The Discipline of Practicing Slow is the Art of Thinking Slow.
Over 35 years of teaching experience in private piano lessons has given me a front row seat to a laboratory of human behavior. The question for me is always how do I empower this child to experience success during home practice. This leads to another question. What is success at piano practice? Experience has taught me that the ability of a child to develop the necessary skills to become a fluent pianist is rooted in the development of two fundamental elements of well-being: Emotional Cohesion and Cognitive Resilience.
Emotional Cohesion is my way of describing the facility of a person to recognize the effect their emotions have on their ability to discern feelings and guide their thinking and behavior to self-manage and adjust to achieve one’s goal.
Cognitive Resiliency is the ability of a person to 1) recognize potential, 2) recognize the obstacle that denies access to that potential, 3) utilize known and necessary processes to overcome the challenge that threatens their goal.
For the purposes of this essay, I will not unwrap the details of Emotional Cohesion or Cognitive Resiliency except to point to the very real assertion that studying classical music develops these two elements of well-being most powerfully. They do so if they are called upon to learn to to “think slowly”.
Johann Sebastian Bach said, “It's easy to play any musical instrument: all you have to do is touch the right key at the right time and the instrument will play itself.” The most basic element of teaching a child to play piano is to give them the tools to “play the right note at the right time”. Of most importance here, however, is that musical time is a function of velocity or speed. The speed at which we choose to play the right note at the right time is one fundamental tool of our ability to develop the emotional and cognitive capacity through which success can be achieved. We must choose to play slow in order to think slow.
A few weeks ago, I heard a YACM Teaching Artists working with a student. The student was playing very fast. A few of the passages were reasonability well executed, while others were simply abysmal. Our teacher encouraged the student to play slower. The teacher’s intent was to provide the student with a process by which he could stop making so many errors. These errors articulated his inability to play the “right note at the right time”. The student’s response was to say, “but it’s easier to play it fast”. WOW! What a perfect example of the perils of playing too fast. Playing too fast is a result of thinking too fast. Thinking too fast IS easier.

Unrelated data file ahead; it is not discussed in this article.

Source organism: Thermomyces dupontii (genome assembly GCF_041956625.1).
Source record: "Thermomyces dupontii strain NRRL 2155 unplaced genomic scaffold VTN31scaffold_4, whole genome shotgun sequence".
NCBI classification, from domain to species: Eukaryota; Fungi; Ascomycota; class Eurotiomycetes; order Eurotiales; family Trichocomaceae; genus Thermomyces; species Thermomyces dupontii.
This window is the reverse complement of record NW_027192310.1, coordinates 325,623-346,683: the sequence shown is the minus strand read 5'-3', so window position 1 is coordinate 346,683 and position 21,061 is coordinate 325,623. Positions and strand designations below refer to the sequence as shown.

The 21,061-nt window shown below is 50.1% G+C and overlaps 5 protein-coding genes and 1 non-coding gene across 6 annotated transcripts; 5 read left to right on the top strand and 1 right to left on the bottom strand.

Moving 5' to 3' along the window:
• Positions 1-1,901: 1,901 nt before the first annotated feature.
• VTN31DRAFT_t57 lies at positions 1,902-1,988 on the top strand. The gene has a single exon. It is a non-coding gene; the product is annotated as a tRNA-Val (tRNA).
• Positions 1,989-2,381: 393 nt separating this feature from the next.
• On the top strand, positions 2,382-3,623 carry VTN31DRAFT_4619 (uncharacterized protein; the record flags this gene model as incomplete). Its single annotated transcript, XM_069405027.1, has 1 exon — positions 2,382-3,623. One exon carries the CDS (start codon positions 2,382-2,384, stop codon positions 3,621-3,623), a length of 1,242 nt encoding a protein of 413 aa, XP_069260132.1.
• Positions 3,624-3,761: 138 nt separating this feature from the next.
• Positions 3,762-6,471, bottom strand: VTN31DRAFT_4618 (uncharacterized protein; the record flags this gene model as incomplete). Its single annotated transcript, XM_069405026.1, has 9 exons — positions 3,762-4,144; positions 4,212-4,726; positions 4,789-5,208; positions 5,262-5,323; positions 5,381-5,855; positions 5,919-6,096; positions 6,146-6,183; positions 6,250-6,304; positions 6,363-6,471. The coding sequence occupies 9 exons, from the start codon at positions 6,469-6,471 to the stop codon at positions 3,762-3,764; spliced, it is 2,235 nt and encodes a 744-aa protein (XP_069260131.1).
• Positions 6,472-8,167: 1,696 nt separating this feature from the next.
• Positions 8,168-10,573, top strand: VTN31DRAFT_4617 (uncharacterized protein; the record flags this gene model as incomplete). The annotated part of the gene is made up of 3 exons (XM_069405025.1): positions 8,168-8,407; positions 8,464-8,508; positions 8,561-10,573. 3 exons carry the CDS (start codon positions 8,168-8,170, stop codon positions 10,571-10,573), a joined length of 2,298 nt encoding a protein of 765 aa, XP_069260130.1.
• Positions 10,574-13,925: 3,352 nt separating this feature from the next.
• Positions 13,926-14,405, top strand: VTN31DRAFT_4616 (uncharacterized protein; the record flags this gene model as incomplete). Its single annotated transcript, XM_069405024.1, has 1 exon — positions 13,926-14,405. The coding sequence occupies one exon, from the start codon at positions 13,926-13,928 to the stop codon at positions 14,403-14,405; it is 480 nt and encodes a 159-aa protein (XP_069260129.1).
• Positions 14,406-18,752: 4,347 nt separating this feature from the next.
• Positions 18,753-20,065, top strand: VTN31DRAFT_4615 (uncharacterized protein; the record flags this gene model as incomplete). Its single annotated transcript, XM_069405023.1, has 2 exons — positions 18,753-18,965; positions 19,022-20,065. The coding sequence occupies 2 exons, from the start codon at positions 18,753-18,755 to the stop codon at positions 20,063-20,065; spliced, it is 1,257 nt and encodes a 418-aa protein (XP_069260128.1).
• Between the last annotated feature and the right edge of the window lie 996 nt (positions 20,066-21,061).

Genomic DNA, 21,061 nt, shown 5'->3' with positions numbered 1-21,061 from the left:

Daniel Kahneman, the author of best selling and Nobel prize winning book, “Thinking Fast and Slow”, talks about two systems of thinking. After years of research on learning and cognitive biases that frame our choices, Kahneman identified System 1 as fast, instinctive, and emotional, and System 2 as slow, deliberate and logical. In a quote from his book “A general law of least effort applies to cognitive exertion. The law asserts people will eventually gravitate to the least demanding course of action”, Kahneman asserts the reality that people will not naturally pursue hard work. When a student practices fast and plays fast executing error after error, he has become blind to his failures because he has not developed the capacity through slow, deliberate, and logical thinking to recognize the truth of how he has squandered his potential. Kahneman also writes, “acquisition of skills requires a regular environment, an adequate opportunity to practice, and unequivocal feedback about the correctness of thoughts and actions.”
Our student above, who thinks it’s easier to play the music fast is correct. It IS easier, but it is not better. It IS easier to switch on the auto-pilot and play the mistakes that are now instinctive without doing the hard work of thinking slowly. But I and my YACM teaching colleagues are not here to help a child find comfort in what comes easy. We are here to develop the ability of a child to think slowly, deliberately with intention and conviction. Only in practicing, playing, studying, and thinking slowly can an artistic musician and a successful adult be formed.
What can you do as a parent to help your child think and practice slowly?
Attend the lessons so you can understand his challenge.
Understand the practice goals set by the instructor.
Ensure they can practice daily and not rushed.
Personally guide their practice and encourage them to play as slowly and evenly as possible.
Ask them to explain what is challenging so they can become more aware of their obstacles.
Encourage their successes.